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76 Cards in this Set

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Channel

the medium through which the message passes

Co-Culture

Smaller parts of a whole society marked by differentnotions of appropriate behavior

Cognitive Complexity

the ability to construct a variety of frameworks for viewing an issue

Communication Competence

involvesachieving one’s goals in an appropiate manner that effectively maintainsor enhances the relationship in which it occurs

Content Dimension

communication involving the informationbeing explicitly discussed

Decode

the person who makes sense of the message

Disinhibition

the tendency totransmit messages without considering their consequences

Dyad

two interacting people

Encode

to put thoughts into symbols and gestures

Environment

fields of experience that affect how one understands others’ behavior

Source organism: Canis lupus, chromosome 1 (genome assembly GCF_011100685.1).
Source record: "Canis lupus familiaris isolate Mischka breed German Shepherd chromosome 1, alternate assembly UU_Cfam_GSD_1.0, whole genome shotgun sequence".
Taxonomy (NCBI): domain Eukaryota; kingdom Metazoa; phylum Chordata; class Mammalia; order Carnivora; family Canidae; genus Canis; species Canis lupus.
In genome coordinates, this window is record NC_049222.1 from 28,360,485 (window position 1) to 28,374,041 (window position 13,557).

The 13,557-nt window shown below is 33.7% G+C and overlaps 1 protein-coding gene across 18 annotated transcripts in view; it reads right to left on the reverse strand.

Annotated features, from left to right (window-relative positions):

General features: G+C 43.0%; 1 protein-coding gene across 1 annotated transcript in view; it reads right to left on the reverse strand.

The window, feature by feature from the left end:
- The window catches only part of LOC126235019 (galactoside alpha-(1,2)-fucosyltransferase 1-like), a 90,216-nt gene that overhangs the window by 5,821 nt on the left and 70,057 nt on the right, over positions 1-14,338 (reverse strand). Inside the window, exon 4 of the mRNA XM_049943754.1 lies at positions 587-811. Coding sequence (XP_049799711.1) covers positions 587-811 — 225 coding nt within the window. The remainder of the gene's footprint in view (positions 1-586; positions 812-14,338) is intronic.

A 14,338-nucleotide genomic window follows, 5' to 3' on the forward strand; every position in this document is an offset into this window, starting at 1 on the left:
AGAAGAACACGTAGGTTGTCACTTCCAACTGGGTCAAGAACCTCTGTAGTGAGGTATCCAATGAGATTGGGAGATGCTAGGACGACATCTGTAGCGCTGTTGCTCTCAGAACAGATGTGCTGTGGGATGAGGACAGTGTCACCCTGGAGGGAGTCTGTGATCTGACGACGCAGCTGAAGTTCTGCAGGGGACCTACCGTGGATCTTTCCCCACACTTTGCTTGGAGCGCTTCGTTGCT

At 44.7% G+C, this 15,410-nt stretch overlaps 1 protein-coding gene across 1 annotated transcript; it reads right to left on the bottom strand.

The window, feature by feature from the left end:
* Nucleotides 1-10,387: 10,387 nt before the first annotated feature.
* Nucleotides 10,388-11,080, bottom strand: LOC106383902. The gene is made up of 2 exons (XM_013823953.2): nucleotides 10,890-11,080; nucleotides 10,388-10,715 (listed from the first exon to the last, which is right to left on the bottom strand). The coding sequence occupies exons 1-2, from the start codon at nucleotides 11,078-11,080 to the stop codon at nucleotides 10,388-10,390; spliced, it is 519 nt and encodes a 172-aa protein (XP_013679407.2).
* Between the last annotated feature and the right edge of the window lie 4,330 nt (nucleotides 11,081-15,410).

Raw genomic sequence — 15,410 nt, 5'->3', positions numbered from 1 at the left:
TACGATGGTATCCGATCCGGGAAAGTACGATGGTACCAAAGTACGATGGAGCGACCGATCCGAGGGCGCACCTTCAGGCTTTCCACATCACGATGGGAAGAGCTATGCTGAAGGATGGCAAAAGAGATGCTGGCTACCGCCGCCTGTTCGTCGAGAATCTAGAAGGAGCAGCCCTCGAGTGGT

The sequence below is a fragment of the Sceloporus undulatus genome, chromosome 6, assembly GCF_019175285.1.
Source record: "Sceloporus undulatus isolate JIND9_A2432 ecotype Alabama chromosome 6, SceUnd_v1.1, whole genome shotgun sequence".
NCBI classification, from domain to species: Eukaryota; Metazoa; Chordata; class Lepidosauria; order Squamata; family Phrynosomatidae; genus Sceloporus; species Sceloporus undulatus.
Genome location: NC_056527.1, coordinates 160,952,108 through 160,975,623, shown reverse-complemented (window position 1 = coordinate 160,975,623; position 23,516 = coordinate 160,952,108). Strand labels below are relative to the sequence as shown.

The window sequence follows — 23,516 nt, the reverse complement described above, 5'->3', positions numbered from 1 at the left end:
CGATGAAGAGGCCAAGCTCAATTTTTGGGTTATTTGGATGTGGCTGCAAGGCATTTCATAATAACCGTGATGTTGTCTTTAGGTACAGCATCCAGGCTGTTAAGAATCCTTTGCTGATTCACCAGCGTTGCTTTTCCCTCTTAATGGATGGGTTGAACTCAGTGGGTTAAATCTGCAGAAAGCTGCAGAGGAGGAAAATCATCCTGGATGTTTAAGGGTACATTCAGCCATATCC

Impersonal Communication

whenquality of interaction is the criterion, the opposite of interpersonal communication; not group, public, or mass communication.

Instrumental Goals

getting others to behave in ways we want

Interpersonal Communication

a transactional process involvingparticipants who occupy different but overlappingenvironments and create relationships through theexchange of messages, many of which are affectedby external, physiological, and psychological noise

Leanness

describesmessages that are stark from a lack of nonverbal information

Linear Communication Model

depicts communication as something a sender“does to” a receiver

Message

the information being transmitted

Noise

distractions that disrupt transmission

Receiver

the person attending to the message

Relational Dimension

expresses how you feel about the otherperson

Richness

describes the abundanceof nonverbal cues that add clarity to a verbal message

Self-Monitoring